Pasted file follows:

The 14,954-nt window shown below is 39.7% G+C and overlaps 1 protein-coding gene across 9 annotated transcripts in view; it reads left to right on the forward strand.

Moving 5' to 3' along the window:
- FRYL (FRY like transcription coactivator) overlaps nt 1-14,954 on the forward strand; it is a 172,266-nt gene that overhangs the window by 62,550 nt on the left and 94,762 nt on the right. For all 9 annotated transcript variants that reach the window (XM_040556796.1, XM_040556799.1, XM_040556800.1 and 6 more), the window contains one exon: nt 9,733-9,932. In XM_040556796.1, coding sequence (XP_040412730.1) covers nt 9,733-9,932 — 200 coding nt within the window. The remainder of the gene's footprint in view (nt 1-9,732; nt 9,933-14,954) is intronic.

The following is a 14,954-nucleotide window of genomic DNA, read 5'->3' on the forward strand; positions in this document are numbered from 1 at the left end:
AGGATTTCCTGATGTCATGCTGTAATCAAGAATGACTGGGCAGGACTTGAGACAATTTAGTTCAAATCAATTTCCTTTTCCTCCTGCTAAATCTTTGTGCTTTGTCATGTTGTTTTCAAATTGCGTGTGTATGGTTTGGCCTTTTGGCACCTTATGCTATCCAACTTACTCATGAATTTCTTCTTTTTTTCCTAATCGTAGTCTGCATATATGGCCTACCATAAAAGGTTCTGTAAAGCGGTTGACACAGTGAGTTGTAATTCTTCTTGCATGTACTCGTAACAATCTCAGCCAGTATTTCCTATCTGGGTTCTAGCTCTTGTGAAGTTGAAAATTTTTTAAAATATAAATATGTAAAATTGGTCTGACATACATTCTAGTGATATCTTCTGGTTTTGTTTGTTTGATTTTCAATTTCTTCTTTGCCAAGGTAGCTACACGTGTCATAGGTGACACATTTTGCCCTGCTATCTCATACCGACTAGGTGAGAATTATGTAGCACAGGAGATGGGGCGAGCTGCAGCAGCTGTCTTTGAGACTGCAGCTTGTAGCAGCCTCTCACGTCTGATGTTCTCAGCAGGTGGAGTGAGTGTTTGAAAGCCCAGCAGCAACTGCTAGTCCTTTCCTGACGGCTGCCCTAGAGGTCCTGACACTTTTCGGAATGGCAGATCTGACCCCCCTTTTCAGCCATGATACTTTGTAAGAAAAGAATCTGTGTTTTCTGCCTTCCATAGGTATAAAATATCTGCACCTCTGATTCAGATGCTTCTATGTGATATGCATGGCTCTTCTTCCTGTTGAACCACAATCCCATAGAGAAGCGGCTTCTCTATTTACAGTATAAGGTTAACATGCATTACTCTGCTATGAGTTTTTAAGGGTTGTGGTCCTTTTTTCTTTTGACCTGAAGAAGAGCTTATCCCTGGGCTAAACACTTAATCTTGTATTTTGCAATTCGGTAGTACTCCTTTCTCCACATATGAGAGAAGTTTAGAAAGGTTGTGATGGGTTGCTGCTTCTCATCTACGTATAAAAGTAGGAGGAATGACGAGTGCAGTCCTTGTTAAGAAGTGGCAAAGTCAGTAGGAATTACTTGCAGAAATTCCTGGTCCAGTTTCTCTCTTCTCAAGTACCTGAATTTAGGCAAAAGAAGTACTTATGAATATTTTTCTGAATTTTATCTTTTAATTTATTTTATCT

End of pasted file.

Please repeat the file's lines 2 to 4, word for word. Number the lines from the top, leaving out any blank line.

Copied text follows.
Moving 5' to 3' along the window:
- FRYL (FRY like transcription coactivator) overlaps nt 1-14,954 on the forward strand; it is a 172,266-nt gene that overhangs the window by 62,550 nt on the left and 94,762 nt on the right. For all 9 annotated transcript variants that reach the window (XM_040556796.1, XM_040556799.1, XM_040556800.1 and 6 more), the window contains one exon: nt 9,733-9,932. In XM_040556796.1, coding sequence (XP_040412730.1) covers nt 9,733-9,932 — 200 coding nt within the window. The remainder of the gene's footprint in view (nt 1-9,732; nt 9,933-14,954) is intronic.

The following is a 14,954-nucleotide window of genomic DNA, read 5'->3' on the forward strand; positions in this document are numbered from 1 at the left end: